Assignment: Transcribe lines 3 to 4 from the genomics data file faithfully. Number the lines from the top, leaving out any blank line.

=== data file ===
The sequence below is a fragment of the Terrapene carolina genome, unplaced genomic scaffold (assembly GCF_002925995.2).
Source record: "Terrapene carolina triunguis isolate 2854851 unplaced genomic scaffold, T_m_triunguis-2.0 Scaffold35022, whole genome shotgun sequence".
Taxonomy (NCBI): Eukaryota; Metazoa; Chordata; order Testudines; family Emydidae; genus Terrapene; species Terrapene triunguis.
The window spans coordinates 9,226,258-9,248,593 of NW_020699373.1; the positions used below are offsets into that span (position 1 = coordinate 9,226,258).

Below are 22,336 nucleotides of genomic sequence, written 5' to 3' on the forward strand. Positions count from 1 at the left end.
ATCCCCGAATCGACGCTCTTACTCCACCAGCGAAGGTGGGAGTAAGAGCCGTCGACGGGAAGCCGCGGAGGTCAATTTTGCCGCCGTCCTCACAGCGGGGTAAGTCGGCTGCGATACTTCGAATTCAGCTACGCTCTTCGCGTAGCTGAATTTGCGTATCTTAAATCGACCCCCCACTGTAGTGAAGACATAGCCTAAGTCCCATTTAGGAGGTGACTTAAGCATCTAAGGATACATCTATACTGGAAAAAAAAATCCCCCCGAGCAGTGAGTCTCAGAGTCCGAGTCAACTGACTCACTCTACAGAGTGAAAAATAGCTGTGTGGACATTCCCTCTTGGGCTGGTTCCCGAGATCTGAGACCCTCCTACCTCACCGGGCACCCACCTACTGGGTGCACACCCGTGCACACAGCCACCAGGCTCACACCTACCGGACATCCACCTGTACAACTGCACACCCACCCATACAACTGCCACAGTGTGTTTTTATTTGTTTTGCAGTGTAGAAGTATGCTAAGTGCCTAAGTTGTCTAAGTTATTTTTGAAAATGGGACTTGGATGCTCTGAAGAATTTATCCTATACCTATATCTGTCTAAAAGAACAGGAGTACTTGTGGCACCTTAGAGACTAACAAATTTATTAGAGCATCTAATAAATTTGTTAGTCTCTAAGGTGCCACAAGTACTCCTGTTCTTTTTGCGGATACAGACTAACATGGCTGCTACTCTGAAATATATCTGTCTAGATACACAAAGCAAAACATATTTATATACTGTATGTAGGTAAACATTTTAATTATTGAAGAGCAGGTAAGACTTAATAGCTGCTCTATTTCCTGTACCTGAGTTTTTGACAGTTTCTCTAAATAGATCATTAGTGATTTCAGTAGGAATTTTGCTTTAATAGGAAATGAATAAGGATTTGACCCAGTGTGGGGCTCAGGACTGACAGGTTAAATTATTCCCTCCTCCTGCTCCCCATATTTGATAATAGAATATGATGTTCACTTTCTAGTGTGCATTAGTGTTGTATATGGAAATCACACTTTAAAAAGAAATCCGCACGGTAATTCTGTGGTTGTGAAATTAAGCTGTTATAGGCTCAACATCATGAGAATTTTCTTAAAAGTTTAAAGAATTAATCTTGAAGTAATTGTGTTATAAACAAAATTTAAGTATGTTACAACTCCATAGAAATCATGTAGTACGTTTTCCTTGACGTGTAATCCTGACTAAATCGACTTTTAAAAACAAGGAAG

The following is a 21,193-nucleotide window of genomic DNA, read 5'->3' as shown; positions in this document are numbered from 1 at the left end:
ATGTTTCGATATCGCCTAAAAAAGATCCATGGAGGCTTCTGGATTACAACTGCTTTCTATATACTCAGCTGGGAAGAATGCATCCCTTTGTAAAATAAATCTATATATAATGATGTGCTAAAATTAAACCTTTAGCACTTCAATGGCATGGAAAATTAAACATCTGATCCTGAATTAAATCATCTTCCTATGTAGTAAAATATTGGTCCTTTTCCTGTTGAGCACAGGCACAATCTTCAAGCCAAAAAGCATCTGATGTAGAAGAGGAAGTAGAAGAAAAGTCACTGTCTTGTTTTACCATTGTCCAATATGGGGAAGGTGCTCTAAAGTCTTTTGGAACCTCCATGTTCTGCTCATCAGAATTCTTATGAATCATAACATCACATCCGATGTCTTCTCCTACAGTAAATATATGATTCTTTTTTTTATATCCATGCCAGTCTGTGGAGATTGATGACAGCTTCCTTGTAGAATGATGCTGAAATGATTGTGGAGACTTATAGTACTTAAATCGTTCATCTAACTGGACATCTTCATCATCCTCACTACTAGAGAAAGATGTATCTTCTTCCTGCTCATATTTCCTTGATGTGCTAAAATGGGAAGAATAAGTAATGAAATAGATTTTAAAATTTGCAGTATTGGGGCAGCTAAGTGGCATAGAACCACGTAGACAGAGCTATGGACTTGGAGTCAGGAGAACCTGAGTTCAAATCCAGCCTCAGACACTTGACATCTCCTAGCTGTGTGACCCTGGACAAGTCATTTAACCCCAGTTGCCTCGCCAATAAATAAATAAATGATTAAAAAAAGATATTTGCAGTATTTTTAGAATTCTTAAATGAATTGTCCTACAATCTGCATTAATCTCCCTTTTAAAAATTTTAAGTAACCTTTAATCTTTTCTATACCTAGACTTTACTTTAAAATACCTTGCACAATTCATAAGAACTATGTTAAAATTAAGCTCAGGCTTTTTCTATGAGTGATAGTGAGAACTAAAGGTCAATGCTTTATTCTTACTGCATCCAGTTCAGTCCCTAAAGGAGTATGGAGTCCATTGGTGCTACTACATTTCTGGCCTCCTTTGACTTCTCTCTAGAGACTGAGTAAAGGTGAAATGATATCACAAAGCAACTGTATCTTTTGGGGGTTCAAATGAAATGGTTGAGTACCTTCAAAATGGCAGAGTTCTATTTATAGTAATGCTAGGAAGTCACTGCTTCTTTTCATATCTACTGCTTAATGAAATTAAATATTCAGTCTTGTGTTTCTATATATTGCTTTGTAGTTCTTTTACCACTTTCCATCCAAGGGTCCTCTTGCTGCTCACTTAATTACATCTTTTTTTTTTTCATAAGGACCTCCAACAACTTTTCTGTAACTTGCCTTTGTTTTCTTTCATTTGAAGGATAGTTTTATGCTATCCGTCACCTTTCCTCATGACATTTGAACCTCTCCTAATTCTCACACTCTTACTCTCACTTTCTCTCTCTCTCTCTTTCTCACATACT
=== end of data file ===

Taxonomy (NCBI): Eukaryota; Metazoa; Chordata; order Testudines; family Emydidae; genus Terrapene; species Terrapene triunguis.
The window spans coordinates 9,226,258-9,248,593 of NW_020699373.1; the positions used below are offsets into that span (position 1 = coordinate 9,226,258).